MOL makes changes to cargo holds to come up with more efficient coal carrier design

MOL makes changes to cargo holds to come up with more efficient coal carrier design

Japanese shipping major Mitsui OSK Lines (MOL) has been working with domestic shipyards to come up with a next generation coal carrier design that features no ballast holds and uniquely shaped cargo holds.

The 89,900 dwt EeneX design features a double hull, which allows for cargo holds with completely flat sides and eliminates the work of scraping out coal, thus speeding up shipments.

The design also incorporates holds that are semi-boxed in shape, which MOL said in a statement today prevents cargo from accumulating inside, again speeding up cargo handling.

The 235 m long ship design also has no ballast hold. Unlike conventional coal carriers, on which the cargo holds are sometimes filled with ballast water to maintain the ship’s stability during ballast voyages, the EeneX carrier has only dedicated cargo holds with safe stability. This saves the effort of preparation time for ballasting into cargo hold and reduces the risk of salt and rust contamination due to rust in the cargo hold.

When contacted by Splash today, MOL said it was unable to provide any artist’s impressions of the new design due to contractual arrangements with its partners in the project.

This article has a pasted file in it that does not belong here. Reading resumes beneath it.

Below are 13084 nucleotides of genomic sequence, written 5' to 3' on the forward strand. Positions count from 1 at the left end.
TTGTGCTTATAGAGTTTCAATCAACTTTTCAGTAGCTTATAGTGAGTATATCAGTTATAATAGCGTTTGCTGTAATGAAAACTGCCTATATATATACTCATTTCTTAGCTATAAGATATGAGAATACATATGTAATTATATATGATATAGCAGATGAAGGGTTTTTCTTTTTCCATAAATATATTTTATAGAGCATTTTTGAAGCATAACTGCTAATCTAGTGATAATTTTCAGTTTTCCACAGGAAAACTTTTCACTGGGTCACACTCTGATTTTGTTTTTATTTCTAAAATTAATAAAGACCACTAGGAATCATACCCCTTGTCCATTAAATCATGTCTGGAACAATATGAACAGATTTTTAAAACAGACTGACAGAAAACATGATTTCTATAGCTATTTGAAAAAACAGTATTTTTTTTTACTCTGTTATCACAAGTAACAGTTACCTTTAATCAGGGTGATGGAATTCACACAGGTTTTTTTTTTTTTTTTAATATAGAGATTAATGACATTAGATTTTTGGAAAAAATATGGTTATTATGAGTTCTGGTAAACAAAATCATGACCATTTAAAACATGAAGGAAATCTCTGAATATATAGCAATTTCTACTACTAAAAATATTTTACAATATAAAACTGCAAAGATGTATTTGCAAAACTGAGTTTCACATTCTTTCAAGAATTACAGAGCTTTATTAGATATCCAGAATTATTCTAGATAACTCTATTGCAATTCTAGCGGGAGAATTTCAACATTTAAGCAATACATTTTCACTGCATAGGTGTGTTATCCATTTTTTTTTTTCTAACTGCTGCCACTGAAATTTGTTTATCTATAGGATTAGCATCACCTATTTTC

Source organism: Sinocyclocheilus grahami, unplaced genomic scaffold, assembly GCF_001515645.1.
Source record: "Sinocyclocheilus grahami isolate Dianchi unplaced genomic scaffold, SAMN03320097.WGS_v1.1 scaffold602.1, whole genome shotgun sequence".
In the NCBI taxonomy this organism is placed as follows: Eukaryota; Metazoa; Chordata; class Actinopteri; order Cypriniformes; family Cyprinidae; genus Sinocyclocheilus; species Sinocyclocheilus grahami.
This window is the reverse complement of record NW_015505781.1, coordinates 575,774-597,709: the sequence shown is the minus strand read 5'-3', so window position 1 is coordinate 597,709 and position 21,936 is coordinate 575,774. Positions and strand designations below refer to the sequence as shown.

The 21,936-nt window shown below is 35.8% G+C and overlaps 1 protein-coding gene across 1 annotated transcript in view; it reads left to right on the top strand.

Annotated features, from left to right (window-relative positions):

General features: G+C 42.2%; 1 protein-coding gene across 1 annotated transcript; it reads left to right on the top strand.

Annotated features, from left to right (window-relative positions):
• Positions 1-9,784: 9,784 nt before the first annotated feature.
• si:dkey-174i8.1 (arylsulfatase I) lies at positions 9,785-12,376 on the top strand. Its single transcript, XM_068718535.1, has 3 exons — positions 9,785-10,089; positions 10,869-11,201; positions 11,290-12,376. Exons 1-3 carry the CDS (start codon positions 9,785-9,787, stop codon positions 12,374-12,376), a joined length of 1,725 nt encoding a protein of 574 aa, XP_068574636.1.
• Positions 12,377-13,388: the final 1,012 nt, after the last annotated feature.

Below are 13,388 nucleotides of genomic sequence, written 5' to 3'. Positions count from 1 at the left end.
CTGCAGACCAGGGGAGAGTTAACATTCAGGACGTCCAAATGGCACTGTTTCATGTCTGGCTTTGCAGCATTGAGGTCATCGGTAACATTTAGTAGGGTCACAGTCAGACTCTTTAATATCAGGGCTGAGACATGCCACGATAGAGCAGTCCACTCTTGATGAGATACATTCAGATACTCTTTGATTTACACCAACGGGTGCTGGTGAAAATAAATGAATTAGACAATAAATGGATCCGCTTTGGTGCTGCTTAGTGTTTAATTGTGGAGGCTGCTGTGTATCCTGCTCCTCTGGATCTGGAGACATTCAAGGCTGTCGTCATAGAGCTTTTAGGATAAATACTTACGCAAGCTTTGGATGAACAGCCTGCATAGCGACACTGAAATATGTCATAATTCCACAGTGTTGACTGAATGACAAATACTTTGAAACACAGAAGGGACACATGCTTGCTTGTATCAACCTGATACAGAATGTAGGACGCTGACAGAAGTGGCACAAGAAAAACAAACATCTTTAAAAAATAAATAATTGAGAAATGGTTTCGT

MOL has been tinkering with coal carrier designs for a number of years. In 2017, MOL along with fellow Japanese companies Tohoku Electric Power and Namura Shipbuilding earned an approval in principle from Lloyd’s Register for the design of an LNG-powered coal carrier (pictured).

Sam Chambers

Starting out with the Informa Group in 2000 in Hong Kong, Sam Chambers became editor of Maritime Asia magazine as well as East Asia Editor for the world’s oldest newspaper, Lloyd’s List. In 2005 he pursued a freelance career and wrote for a variety of titles including taking on the role of Asia Editor at Seatrade magazine and China correspondent for Supply Chain Asia. His work has also appeared in The Economist, The New York Times, The Sunday Times and The International Herald Tribune.

Related Posts